PHILADELPHIA -- Of the 80-some prospects on the field at Lehigh University for the first day of Philadelphia Eagles training camp in 1999, only a half-dozen veterans have shared the entire tenure of Andy Reid.
Such wholesale attrition, which has become the norm in this era of free agency and the salary cap, is a graphic reminder of the overall dearth of continuity leaguewide.
But here's a statistic that helps illustrate why the Eagles, at a time when continuity has become a term arcane to the NFL lexicon, have remained a model of consistency and are once again a Super Bowl contender: Of the 14 assistant coaches on Reid's inaugural staff, 11 are still working for him.
How rare is it to retain the vast majority of a staff for such an extended period? Well, think about this: Only one other team, the Pittsburgh Steelers, returns its entire 2004 coaching staff intact for 2005. Reid's staff, except for a few tweaks of titles and responsibilities, has remained wholly unchanged now for two straight seasons. The three coordinators -- Brad Childress (offense), Jim Johnson (defense) and John Harbaugh (special teams) -- have all been with Reid since his rookie year. All have held coordinator status on Reid's staff since at least 2002.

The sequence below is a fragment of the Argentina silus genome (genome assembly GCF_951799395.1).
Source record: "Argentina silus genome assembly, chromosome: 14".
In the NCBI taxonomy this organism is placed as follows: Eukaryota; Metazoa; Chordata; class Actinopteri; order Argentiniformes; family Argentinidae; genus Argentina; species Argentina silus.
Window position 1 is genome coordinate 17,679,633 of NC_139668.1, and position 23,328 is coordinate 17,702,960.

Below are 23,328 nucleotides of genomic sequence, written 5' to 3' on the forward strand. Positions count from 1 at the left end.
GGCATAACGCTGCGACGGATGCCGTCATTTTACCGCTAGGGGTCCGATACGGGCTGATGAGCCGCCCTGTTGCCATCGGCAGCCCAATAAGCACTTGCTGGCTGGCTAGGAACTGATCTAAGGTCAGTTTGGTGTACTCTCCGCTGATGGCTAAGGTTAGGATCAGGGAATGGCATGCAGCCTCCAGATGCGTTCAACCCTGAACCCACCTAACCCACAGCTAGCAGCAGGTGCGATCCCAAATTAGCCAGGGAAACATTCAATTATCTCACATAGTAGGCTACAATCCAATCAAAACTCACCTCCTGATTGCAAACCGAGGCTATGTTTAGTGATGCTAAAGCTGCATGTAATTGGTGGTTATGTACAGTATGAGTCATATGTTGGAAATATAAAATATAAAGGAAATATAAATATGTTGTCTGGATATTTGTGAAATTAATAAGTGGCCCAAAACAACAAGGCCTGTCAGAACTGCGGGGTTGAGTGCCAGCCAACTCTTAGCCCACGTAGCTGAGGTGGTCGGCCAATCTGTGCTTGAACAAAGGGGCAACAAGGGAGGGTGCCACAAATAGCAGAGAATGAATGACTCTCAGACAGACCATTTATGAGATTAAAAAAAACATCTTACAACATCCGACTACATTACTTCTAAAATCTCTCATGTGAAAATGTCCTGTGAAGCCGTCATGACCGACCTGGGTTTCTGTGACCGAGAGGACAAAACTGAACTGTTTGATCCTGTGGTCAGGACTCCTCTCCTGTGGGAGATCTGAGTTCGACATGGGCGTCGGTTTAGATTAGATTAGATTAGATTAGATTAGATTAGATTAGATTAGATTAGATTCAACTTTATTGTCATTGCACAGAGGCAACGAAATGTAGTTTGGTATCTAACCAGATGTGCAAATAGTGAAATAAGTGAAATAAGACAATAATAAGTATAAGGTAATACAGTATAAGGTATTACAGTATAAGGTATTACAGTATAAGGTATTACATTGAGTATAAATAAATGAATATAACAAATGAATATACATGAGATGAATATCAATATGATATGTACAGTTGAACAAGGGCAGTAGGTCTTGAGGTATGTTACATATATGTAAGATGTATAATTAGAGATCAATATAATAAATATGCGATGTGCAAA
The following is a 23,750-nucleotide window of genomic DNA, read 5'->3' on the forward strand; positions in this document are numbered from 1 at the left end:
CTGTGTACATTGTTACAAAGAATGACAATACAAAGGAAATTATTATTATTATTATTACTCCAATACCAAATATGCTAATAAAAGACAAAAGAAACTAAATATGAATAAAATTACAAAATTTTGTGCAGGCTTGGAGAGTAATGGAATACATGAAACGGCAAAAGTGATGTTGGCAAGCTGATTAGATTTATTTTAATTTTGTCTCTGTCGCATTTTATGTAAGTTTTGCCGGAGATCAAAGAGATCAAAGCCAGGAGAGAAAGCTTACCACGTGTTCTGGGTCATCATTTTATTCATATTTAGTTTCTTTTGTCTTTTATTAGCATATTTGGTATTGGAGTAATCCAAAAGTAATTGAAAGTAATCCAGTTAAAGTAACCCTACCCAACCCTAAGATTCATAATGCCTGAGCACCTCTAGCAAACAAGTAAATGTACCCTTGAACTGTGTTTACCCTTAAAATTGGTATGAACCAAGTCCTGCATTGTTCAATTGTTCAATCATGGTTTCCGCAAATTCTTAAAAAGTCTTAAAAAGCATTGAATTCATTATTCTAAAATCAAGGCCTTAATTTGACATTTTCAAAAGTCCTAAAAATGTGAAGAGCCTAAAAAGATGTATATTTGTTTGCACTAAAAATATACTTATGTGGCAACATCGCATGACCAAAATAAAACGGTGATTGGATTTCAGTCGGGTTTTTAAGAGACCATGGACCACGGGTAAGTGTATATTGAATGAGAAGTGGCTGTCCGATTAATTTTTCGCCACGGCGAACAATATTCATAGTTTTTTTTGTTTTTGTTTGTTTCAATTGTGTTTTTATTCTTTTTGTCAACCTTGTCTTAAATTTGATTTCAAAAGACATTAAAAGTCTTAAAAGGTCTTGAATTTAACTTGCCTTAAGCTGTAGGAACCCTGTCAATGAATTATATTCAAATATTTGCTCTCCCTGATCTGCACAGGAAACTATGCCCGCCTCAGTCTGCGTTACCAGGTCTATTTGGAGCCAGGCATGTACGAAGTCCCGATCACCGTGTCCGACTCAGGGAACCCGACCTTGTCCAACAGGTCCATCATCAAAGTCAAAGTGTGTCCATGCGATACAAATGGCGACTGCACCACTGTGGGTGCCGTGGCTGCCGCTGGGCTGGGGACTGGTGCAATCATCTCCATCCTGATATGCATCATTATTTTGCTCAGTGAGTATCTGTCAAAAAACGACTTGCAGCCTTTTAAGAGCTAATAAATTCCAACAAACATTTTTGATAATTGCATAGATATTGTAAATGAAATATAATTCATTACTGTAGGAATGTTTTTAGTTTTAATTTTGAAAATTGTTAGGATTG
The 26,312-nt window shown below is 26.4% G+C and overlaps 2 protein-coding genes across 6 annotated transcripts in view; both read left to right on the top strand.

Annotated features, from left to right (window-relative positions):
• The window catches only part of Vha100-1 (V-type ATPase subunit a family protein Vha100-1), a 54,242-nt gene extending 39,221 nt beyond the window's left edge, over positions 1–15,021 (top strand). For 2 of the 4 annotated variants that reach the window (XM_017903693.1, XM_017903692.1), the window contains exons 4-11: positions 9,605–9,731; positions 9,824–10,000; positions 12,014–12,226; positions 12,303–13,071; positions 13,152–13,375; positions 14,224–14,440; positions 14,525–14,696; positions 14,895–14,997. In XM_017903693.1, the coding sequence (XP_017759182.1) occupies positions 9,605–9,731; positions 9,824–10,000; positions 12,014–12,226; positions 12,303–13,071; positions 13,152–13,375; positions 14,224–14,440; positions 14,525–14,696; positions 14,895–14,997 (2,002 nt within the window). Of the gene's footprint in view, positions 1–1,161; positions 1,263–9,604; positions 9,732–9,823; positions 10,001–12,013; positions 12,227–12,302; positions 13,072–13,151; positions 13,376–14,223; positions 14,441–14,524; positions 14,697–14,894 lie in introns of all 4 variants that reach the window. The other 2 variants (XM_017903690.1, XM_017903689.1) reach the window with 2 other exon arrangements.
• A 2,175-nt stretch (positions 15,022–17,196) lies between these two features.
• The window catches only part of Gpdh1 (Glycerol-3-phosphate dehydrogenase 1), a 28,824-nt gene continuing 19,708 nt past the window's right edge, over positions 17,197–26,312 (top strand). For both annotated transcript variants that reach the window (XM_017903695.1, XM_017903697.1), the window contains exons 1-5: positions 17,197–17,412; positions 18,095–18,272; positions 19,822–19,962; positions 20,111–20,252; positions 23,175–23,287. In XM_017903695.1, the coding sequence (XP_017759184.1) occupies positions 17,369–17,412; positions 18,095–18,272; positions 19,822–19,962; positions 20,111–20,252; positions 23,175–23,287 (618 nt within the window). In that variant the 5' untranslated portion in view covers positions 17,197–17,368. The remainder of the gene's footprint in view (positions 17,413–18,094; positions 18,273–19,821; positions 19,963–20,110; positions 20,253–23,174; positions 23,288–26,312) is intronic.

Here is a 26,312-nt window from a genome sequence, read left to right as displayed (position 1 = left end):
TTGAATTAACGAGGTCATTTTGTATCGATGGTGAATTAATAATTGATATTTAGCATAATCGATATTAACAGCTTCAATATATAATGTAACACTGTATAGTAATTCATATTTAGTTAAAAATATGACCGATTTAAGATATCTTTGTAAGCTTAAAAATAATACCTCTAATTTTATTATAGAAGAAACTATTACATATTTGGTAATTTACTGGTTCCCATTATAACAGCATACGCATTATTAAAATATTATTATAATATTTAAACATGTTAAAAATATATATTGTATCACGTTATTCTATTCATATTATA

Stability is, for sure, an elusive commodity in the NFL. But if you think Philadelphia team president Joe Banner has done a tremendous job keeping the window of opportunity propped open with his masterful management of the salary cap, and by retaining the team's long-term nucleus with timely and palatable contract extensions, an equally significant achievement might be in the unparalleled coaching continuum he has helped to string together.
"Continuity in this league is a premium," Banner said following a recent camp practice. "It really is a fleeting commodity. But when people consider it, they're usually thinking about players basically, and it is much more than that. Being able to keep our staff, having the kind of stability that provides us, it's invaluable."